Thursday, April 12, 2012

Setting Up the Development Environment


Setting Up the Development Environment
ASP.NET is based on the CLR, class libraries, and other tools integrated with the
Microsoft .NET Framework. Therefore, to develop and run the ASP.NET applications,
you need to install the .NET Framework. The .NET Framework is available in two forms:
§ .NET Framework SDK (Software Development Kit)
§ Visual Studio .NET (VS.NET)
You can install the .NET Framework SDK or VS.NET on a machine that has one of the
following operating systems:
§ Windows 2000
§ Windows NT 4.0
§ Windows Me
§ Windows 98
§ Windows XP Professional
Installation of the .NET Framework SDK is very simple — just run the Setup program
and follow the onscreen instructions. However, the development machine must have
Internet Explorer 5.5 or higher available before the installation. Otherwise, you will be
prompted to download it before you install the .NET Framework SDK.
To develop any Web application, you need Internet Information Server (IIS) configured
on either the development machine (in the case of Windows 2000 or Windows NT 4.0) or
another machine on the network. In the latter case, the .NET Framework must be
installed on the machine on which IIS is configured.
Note In the case of Windows 2000 Server, the IIS server is
automatically installed.
In addition to installing IIS, you need to install SQL Server 7.0 or higher to develop
ASP.NET database applications. You can install SQL Server on the development
machine or any other machine on the network.
You can create ASP.NET applications by just installing the .NET Framework SDK and
configuring an IIS server. In this case, you need to use a text editor, such as Notepad, to
write the code. Therefore, if you do this, you'll have to work without the IDE and other
integrated tools that come with VS.NET. Hence, installing VS.NET is recommended, to
get the full benefit of the .NET features.
VS.NET Beta 2 comes with four CD-ROMs:

§ Windows Component Update CD
§ VS.NET CD1
§ VS.NET CD2
§ VS.NET CD3


When you run the Setup program from VS.NET CD1, a dialog box appears that prompts
you for the following three options:
§ Windows Component Update
§ Install Visual Studio .NET
§ Check for Service Releases
If you have not run the Setup program from the Windows Component Update CD, only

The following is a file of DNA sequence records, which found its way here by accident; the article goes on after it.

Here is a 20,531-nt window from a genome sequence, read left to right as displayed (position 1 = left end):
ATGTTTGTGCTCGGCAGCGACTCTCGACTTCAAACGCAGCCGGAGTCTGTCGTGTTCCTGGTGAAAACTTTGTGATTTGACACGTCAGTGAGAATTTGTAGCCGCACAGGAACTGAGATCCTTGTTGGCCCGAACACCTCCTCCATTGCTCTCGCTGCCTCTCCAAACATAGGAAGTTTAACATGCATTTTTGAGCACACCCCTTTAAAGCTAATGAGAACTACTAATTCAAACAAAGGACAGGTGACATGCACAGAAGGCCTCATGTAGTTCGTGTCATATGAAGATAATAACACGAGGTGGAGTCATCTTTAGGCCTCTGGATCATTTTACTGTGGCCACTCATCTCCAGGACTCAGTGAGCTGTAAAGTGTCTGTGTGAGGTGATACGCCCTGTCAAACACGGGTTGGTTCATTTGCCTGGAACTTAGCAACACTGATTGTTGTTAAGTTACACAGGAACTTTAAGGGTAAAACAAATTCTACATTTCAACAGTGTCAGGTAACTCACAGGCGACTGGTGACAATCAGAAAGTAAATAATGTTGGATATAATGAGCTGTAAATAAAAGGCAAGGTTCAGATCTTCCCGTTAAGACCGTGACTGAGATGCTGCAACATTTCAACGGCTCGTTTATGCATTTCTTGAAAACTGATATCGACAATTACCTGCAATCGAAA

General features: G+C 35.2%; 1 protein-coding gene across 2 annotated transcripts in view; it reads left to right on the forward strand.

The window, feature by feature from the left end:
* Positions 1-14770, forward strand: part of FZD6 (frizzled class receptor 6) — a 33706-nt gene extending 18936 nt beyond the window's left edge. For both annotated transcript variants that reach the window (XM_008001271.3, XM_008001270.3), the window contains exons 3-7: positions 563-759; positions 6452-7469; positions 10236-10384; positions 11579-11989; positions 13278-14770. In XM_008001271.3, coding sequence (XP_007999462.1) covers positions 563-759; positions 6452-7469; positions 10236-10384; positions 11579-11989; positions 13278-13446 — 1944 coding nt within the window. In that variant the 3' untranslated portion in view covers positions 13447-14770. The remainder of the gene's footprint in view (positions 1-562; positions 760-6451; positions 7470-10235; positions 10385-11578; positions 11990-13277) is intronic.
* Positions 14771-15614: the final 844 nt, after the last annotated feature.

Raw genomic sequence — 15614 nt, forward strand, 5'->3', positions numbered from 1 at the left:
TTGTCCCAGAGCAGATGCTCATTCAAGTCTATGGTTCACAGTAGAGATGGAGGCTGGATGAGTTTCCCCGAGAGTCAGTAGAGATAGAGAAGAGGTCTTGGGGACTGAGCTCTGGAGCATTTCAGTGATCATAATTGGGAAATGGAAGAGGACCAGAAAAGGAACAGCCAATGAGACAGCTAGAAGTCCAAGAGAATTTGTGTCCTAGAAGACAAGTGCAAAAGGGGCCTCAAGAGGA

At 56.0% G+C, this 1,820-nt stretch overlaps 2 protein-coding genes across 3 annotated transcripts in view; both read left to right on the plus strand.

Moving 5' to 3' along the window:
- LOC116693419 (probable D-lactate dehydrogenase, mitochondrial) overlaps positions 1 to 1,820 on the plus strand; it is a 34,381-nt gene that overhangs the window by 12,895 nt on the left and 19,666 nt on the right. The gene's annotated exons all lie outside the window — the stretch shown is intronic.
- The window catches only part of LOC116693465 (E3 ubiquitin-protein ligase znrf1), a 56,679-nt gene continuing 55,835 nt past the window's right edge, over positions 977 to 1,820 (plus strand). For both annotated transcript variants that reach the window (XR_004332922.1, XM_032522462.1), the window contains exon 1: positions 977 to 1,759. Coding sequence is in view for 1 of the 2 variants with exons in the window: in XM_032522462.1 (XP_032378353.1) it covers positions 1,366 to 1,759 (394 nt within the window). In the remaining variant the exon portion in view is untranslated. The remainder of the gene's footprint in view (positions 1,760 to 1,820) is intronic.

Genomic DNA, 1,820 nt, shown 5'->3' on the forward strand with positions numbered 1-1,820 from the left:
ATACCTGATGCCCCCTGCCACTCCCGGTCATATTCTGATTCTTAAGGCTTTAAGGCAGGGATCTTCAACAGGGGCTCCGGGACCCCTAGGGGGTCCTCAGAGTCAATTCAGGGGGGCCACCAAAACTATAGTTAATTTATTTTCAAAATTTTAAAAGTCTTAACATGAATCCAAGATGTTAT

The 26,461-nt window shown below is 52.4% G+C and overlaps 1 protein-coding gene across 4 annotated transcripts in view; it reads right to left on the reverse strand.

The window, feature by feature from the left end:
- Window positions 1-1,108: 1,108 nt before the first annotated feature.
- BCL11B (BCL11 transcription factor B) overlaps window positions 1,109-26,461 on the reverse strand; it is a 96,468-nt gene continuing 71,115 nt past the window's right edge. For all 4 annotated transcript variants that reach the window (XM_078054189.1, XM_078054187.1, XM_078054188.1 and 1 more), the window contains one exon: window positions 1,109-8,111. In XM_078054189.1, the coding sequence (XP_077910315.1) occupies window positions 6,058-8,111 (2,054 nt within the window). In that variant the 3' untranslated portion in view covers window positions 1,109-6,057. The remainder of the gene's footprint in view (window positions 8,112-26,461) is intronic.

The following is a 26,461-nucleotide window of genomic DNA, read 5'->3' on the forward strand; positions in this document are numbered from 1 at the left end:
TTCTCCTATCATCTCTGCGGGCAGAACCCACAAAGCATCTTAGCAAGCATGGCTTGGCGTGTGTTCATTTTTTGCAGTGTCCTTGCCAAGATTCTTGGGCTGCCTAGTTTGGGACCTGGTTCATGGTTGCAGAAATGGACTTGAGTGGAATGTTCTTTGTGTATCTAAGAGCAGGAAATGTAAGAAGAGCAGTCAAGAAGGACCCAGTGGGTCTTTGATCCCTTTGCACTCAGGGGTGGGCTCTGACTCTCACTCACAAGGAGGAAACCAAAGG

the first of the preceding three options will be available. In this case, you need to insert
the Windows Component Update CD in the CD-ROM drive of the machine and click the
first link, Windows Component Update, to begin the update. This option updates
Windows with the components that are required to install .NET. Some of the components
include Microsoft Windows Installer 2.0, Setup Runtime Files, and Microsoft Data Access
Components 2.7. Then, follow the onscreen instructions. In the process, you'll need to
reboot the machine several times. After the Windows Component Update is complete,
you can use the second link to install VS.NET. After VS.NET is installed, you can click
the third link to check for any updates.
When you start Visual Studio .NET, the Start Page is displayed prominently in the
window. Figure displays the Visual Studio .NET window.




The VS.NET window contains the Solution Explorer window to the right. This window
displays the projects that are created. The Toolbox and Server Explorer windows can be
seen hidden at the extreme left. When you point to the Toolbox or Server Explorer, the
corresponding window opens. You use the Toolbox to create the user interface for an
application. The Server Explorer window is used to add any Web server or database
connection.
The main Start Page window is the central location from where you can perform several
tasks, such as create a new project, open an existing project, and get the latest news
and recent articles at the MSDN online library. The different options available on the
Start Page and what they enable you to do are described as follows:
§ Get Started: Create a new project or open an existing project.
§ What's New: Identify the new features of Visual Studio .NET.
§ Online Community: Contact other developers online. To do this, you must
have a newsgroup reader configured on your machine.
§ Headlines: Get the latest news from the MSDN online library.
§ Search Online: Search the Web.
§ Downloads: Get the latest product updates, SDK releases, and sample code from the Internet.
§ Web Hosting: Post your Web applications and Web services created in Visual Studio .NET directly to the Internet.
§ MyProfile: Set the IDE-specific preferences.








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